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PLoS Pathog. 2018 Aug 3;14(8):e1007235. doi: 10.1371/journal.ppat.1007235. eCollection 2018 Aug.

Interferon-beta expression and type I interferon receptor signaling of hepatocytes prevent hepatic necrosis and virus dissemination in Coxsackievirus B3-infected mice.

Author information

1
Institute for Radiology, Hannover Medical School, Hannover, Germany.
2
Institute for Experimental Infection Research, TWINCORE, Centre for Experimental and Clinical Infection Research, a joint venture between the Helmholtz Centre for Infection Research, Braunschweig, and the Hannover Medical School, Hannover, Germany.
3
Department of Pathology, University of Veterinary Medicine Hannover, Hannover, Germany.
4
Department of Molecular and Medical Virology, Ruhr University Bochum, Bochum, Germany.
5
Institute for Laboratory Animal Science and Central Animal Facility, Hannover Medical School, Hannover, Germany.
6
Helmholtz Centre for Infection Research, Genome Analytics Research Group, Braunschweig, Germany.
7
Virology Division, Department of Infectious Diseases and Immunology, Faculty of Veterinary Medicine, Utrecht University, Utrecht, The Netherlands.
8
ReMediES, Department of General, Visceral and Transplantation Surgery, Hannover Medical School, and German Centre for Infection Research, Hannover-Braunschweig, Germany.
9
Institute for Cell and Gene Therapy, TWINCORE, Centre for Experimental and Clinical Infection Research, a joint venture between the Helmholtz Centre for Infection Research, Braunschweig, and the Hannover Medical School, Hannover, Germany.
10
Institute for Virology, Medical Center University of Freiburg, Freiburg, Germany.
11
Faculty of Medicine, University of Freiburg, Freiburg, Germany.

Abstract

During Coxsackievirus B3 (CVB3) infection hepatitis is a potentially life threatening complication, particularly in newborns. Studies with type I interferon (IFN-I) receptor (IFNAR)-deficient mice revealed a key role of the IFN-I axis in the protection against CVB3 infection, whereas the source of IFN-I and cell types that have to be IFNAR triggered in order to promote survival are still unknown. We found that CVB3 infected IFN-β reporter mice showed effective reporter induction, especially in hepatocytes and only to a minor extent in liver-resident macrophages. Accordingly, upon in vitro CVB3 infection of primary hepatocytes from murine or human origin abundant IFN-β responses were induced. To identify sites of IFNAR-triggering we performed experiments with Mx reporter mice, which upon CVB3 infection showed massive luciferase induction in the liver. Immunohistological studies revealed that during CVB3 infection MX1 expression of hepatocytes was induced primarily by IFNAR-, and not by IFN-III receptor (IFNLR)-triggering. CVB3 infection studies with primary human hepatocytes, in which either the IFN-I or the IFN-III axis was inhibited, also indicated that primarily IFNAR-, and to a lesser extent IFNLR-triggering was needed for ISG induction. Interestingly, CVB3 infected mice with a hepatocyte-specific IFNAR ablation showed severe liver cell necrosis and ubiquitous viral dissemination that resulted in lethal disease, as similarly detected in classical IFNAR-/- mice. In conclusion, we found that during CVB3 infection hepatocytes are major IFN-I producers and that the liver is also the organ that shows strong IFNAR-triggering. Importantly, hepatocytes need to be IFNAR-triggered in order to prevent virus dissemination and to assure survival. These data are compatible with the hypothesis that during CVB3 infection hepatocytes serve as important IFN-I producers and sensors not only in the murine, but also in the human system.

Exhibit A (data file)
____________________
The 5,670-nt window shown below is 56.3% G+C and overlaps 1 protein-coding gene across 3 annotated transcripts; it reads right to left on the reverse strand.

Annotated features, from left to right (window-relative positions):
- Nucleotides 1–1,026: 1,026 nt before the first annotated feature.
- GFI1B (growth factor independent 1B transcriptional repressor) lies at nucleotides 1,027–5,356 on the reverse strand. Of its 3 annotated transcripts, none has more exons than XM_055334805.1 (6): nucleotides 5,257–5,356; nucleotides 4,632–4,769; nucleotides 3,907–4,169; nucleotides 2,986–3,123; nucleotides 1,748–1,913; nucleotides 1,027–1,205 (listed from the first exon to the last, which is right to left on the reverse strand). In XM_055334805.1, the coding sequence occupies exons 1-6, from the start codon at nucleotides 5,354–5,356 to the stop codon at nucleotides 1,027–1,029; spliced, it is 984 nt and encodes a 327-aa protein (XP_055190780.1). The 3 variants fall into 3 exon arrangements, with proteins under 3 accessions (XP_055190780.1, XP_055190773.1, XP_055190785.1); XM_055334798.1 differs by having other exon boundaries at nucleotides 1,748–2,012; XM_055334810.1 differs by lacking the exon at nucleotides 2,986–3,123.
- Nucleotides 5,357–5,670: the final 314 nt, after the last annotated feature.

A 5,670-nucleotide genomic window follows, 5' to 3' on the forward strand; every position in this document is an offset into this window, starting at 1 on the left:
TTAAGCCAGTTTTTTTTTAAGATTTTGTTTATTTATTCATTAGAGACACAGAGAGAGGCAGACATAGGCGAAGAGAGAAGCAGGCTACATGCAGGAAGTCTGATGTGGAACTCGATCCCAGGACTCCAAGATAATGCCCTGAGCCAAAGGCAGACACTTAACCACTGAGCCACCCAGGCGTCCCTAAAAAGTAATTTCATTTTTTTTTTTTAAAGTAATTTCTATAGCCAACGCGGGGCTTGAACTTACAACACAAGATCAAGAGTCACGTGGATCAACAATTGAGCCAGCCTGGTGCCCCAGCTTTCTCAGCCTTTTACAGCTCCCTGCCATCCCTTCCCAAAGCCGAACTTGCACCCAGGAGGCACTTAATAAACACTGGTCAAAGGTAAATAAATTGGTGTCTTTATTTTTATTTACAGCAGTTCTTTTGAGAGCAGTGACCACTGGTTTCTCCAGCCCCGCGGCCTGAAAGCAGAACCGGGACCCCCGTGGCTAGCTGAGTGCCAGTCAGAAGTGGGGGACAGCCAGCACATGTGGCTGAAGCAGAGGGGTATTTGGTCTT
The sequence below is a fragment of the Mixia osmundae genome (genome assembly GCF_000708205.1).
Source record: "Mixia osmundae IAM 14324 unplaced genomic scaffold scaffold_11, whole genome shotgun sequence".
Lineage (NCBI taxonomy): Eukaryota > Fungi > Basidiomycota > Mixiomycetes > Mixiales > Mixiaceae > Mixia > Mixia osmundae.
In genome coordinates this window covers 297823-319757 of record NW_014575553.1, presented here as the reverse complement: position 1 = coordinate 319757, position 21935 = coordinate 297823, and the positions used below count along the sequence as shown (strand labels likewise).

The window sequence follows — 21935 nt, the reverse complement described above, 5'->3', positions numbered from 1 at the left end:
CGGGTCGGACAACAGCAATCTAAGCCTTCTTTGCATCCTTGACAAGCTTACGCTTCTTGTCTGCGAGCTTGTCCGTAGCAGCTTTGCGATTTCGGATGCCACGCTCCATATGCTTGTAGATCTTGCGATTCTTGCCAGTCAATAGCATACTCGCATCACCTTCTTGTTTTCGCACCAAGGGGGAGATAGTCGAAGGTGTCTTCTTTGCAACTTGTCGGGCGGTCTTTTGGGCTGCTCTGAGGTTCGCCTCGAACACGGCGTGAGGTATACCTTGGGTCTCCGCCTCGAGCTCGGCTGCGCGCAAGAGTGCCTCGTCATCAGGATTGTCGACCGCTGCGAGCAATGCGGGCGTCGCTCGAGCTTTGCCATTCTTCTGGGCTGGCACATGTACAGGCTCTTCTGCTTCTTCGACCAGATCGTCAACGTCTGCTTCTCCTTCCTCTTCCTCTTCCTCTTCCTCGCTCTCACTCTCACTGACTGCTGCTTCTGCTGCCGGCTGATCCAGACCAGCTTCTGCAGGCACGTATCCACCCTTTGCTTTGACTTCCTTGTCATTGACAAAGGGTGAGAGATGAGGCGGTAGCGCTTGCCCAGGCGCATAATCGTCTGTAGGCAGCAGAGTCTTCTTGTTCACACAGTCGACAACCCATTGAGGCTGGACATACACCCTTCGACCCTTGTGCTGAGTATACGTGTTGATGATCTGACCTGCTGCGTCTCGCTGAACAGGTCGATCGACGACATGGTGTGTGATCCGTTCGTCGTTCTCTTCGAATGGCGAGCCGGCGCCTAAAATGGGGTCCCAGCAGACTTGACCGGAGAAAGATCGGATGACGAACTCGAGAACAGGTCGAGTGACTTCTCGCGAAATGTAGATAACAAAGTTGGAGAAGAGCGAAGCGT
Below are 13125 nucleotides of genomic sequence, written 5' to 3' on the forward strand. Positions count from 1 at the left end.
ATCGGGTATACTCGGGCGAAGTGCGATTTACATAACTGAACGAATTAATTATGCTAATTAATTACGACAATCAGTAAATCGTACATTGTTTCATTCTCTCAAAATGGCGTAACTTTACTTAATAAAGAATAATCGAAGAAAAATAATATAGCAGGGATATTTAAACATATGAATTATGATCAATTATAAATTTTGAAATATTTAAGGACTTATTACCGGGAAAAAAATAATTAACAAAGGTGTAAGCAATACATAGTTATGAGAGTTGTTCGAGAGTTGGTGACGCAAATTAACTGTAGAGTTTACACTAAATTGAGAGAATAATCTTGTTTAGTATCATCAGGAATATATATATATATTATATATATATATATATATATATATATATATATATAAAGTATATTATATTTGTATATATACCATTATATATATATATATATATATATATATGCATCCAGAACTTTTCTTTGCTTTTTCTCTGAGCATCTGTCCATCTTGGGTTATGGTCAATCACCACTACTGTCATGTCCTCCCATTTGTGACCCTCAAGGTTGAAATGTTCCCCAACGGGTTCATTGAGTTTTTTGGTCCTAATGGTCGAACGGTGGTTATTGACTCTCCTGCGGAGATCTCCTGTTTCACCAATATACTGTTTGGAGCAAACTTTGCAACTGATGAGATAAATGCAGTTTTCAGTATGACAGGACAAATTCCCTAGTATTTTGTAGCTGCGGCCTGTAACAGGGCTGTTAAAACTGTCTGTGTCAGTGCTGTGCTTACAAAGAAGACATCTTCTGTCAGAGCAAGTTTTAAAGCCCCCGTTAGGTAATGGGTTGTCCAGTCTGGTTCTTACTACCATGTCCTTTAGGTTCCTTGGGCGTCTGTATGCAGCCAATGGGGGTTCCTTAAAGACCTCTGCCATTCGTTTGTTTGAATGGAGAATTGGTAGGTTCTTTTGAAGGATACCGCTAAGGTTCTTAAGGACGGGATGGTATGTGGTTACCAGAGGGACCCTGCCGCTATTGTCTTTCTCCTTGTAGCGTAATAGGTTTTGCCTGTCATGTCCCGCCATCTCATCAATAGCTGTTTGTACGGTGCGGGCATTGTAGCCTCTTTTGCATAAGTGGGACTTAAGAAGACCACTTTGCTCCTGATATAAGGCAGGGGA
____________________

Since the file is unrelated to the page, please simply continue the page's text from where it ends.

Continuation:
PMID:
30075026
PMCID:
PMC6107283
DOI:
10.1371/journal.ppat.1007235
[Indexed for MEDLINE]
Free PMC Article

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